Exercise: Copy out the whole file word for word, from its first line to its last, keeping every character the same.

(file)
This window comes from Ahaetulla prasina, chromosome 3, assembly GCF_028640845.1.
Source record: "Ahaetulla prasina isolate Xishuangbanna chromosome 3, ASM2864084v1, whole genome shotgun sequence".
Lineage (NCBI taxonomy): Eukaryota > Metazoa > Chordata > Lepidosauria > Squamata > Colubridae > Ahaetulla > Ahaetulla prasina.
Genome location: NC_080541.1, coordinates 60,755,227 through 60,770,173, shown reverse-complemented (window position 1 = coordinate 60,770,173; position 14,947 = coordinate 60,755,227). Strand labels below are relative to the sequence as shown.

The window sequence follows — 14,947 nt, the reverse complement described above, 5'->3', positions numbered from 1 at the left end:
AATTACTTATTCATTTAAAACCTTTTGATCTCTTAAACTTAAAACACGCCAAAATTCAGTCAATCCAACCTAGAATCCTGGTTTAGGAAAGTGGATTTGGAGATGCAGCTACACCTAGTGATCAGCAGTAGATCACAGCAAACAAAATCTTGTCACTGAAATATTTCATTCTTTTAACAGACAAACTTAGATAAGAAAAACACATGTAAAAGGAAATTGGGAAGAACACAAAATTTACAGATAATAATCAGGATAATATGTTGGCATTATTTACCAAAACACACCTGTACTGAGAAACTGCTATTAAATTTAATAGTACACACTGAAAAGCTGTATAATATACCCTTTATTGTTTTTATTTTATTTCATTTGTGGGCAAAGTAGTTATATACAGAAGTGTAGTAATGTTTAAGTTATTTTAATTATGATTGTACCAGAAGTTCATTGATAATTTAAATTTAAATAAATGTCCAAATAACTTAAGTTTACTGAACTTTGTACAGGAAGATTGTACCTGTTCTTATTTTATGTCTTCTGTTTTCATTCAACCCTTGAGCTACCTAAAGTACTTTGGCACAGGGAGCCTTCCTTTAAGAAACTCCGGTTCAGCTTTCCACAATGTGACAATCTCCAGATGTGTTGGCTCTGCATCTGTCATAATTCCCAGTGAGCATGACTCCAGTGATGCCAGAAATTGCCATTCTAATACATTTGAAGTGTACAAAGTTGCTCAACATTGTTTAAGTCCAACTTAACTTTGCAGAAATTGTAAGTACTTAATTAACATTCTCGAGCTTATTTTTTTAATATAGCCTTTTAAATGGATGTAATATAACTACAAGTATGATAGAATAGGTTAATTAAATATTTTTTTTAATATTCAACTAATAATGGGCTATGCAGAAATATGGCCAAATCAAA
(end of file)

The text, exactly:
This window comes from Ahaetulla prasina, chromosome 3, assembly GCF_028640845.1.
Source record: "Ahaetulla prasina isolate Xishuangbanna chromosome 3, ASM2864084v1, whole genome shotgun sequence".
Lineage (NCBI taxonomy): Eukaryota > Metazoa > Chordata > Lepidosauria > Squamata > Colubridae > Ahaetulla > Ahaetulla prasina.
Genome location: NC_080541.1, coordinates 60,755,227 through 60,770,173, shown reverse-complemented (window position 1 = coordinate 60,770,173; position 14,947 = coordinate 60,755,227). Strand labels below are relative to the sequence as shown.

The window sequence follows — 14,947 nt, the reverse complement described above, 5'->3', positions numbered from 1 at the left end:
AATTACTTATTCATTTAAAACCTTTTGATCTCTTAAACTTAAAACACGCCAAAATTCAGTCAATCCAACCTAGAATCCTGGTTTAGGAAAGTGGATTTGGAGATGCAGCTACACCTAGTGATCAGCAGTAGATCACAGCAAACAAAATCTTGTCACTGAAATATTTCATTCTTTTAACAGACAAACTTAGATAAGAAAAACACATGTAAAAGGAAATTGGGAAGAACACAAAATTTACAGATAATAATCAGGATAATATGTTGGCATTATTTACCAAAACACACCTGTACTGAGAAACTGCTATTAAATTTAATAGTACACACTGAAAAGCTGTATAATATACCCTTTATTGTTTTTATTTTATTTCATTTGTGGGCAAAGTAGTTATATACAGAAGTGTAGTAATGTTTAAGTTATTTTAATTATGATTGTACCAGAAGTTCATTGATAATTTAAATTTAAATAAATGTCCAAATAACTTAAGTTTACTGAACTTTGTACAGGAAGATTGTACCTGTTCTTATTTTATGTCTTCTGTTTTCATTCAACCCTTGAGCTACCTAAAGTACTTTGGCACAGGGAGCCTTCCTTTAAGAAACTCCGGTTCAGCTTTCCACAATGTGACAATCTCCAGATGTGTTGGCTCTGCATCTGTCATAATTCCCAGTGAGCATGACTCCAGTGATGCCAGAAATTGCCATTCTAATACATTTGAAGTGTACAAAGTTGCTCAACATTGTTTAAGTCCAACTTAACTTTGCAGAAATTGTAAGTACTTAATTAACATTCTCGAGCTTATTTTTTTAATATAGCCTTTTAAATGGATGTAATATAACTACAAGTATGATAGAATAGGTTAATTAAATATTTTTTTTAATATTCAACTAATAATGGGCTATGCAGAAATATGGCCAAATCAAA